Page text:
(CNSNews.com) – Is the U.S. Army headed in the right direction?
An internal Army survey that was conducted in 2011 and published this year discovered that only 26 percent of active-duty Army officers say yes--and that one of the two main themes cited by those who say no is that the Army is now adversely impacted by "political correctness" imposed by both outside policymakers and senior Army leaders.
The 26 percent who said the Army was headed in the right direction in 2011 was the lowest percentage who gave that response since the Army began conducting this survey in 2005. It was also significant drop from the 33 percent who had said the Army was heading in the right direction in 2010.
In the 2011 survey, in contrast to the 26 percent who said the Army was heading in the right direction, 38 percent said it was headed in the wrong direction and another 36 percent remained neutral on the topic, neither agreeing nor disagreeing that the army is heading in the right direction.
The report said that 24 percent of those who believed the Army was not headed in the right direction provided additional comments on why they believed that was the case. "Two themes stood out in these comments," said the report. The first was concern over the downsizing of the Army and the impact it might have on national security.
The second was the impact of "political correctness."
"Secondly," said the report, "several comments indicated that political correctness or the influence of politics in the Army is a reason the Army is not headed in the right direction. These comments generally cited the negative influence of government policy makers (outside the Army) as being detrimental to the future of the Army, and indicated that senior Army leaders themselves felt the need to bow to 'politically correct solutions' to appease policy makers, or to 'play politics' within their own organizations."
The Annual Survey of Army Leadership, conducted by U.S. Army's Center for Army Leadership, asked 16,800 commissioned and non-commissioned officers to agree or disagree with the statement: “The Army is headed in the right direction to prepare for the challenges of the next 10 years.”
Seventy-four percent, either actively or passively, did not agree with the statement: And of those who did not agree, these were the top reasons:
-- 58 percent cited the Army’s inability to “retain quality leaders.”
-- 57 percent cited “a lack of discipline, or the “Army is too soft”
-- 53 percent pointed to “Ineffective leaders at senior levels”
-- 52 percent said “senior leaders focus on the wrong priorities”
-- 46 percent said junior leader promotions/advancements are happening too soon
-- 39 percent said “resources/funding or technology are insufficient”
On leadership, the survey found that “interpersonal tact and innovation were identified as the two leader attributes that consistently show the most need for improvement across all levels of leaders.”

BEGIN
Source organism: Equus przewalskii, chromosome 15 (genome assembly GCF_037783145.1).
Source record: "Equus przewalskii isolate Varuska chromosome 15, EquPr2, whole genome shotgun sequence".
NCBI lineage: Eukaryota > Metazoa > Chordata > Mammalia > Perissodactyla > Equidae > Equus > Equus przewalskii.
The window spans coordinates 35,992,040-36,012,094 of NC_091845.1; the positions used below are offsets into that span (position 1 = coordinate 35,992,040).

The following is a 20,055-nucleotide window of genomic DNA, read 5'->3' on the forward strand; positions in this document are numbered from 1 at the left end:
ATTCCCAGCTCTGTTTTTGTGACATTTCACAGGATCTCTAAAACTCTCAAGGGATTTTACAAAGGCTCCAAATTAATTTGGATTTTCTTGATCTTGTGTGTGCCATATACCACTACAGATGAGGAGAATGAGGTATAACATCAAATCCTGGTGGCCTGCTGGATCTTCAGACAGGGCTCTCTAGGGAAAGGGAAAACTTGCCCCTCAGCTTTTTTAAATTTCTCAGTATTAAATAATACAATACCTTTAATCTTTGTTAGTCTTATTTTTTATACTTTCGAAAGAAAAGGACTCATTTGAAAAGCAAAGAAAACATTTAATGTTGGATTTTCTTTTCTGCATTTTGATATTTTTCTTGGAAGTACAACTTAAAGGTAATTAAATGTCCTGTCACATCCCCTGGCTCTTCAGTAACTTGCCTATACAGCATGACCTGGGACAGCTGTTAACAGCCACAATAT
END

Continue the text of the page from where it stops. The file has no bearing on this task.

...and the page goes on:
Ret. Lt. Colonel Bob Maginnis, a security and foreign affairs analyst, says when it comes to leadership issues, the survey results are positive. But, he added, “What this communicates is that below the surface, there is a lot of tension. A lot of skepticism, and to a certain degree, pessimism.”
Maginnis added that “cultural trends” within the Army such as defense budget cuts, political correctness and a shift in national security strategy have deepened the pessimism of many Army officers.
“I’m very concerned about the cultural trends here. I’m very confident that we have a very effective fighting force, but even the leadership are beginning to see some erosion because of forces from the outside. They’re concerned that they’re going to lose their capability because we’re going to be so crippled in terms of cuts,” Maginnis told CNSNews.com.
The Center for Army Leadership, part of the Combined Arms Center, Fort Leavenworth, Kan. has conducted this survey annually since 2005. It is a scientific survey used to generalize findings for all Army leaders, Lt. Colonel Jeff Allen told CNSNews.com in a statement.
Allen said there are more than 200 questions in the survey, and overall, the survey shows “positive” indicators about “the current state of commitment , satisfaction and engagement” of Army leaders.
According to Allen, “90 percent are committed to their team or immediate work group, 83 percent are satisfied with their career in the Army, and 85 percent agree they directly impact the success of their unit.
“We, the Army, did this study on ourselves, this did not come from an outside source. We think we are the most introspective organization in the Nation and continually strive to get better. We listen to our young leaders and value their input,” Allen added.
The 2011 Annual Survey of Army Leadership was conducted by ICF International and has a margin of error of plus or minus 7 points.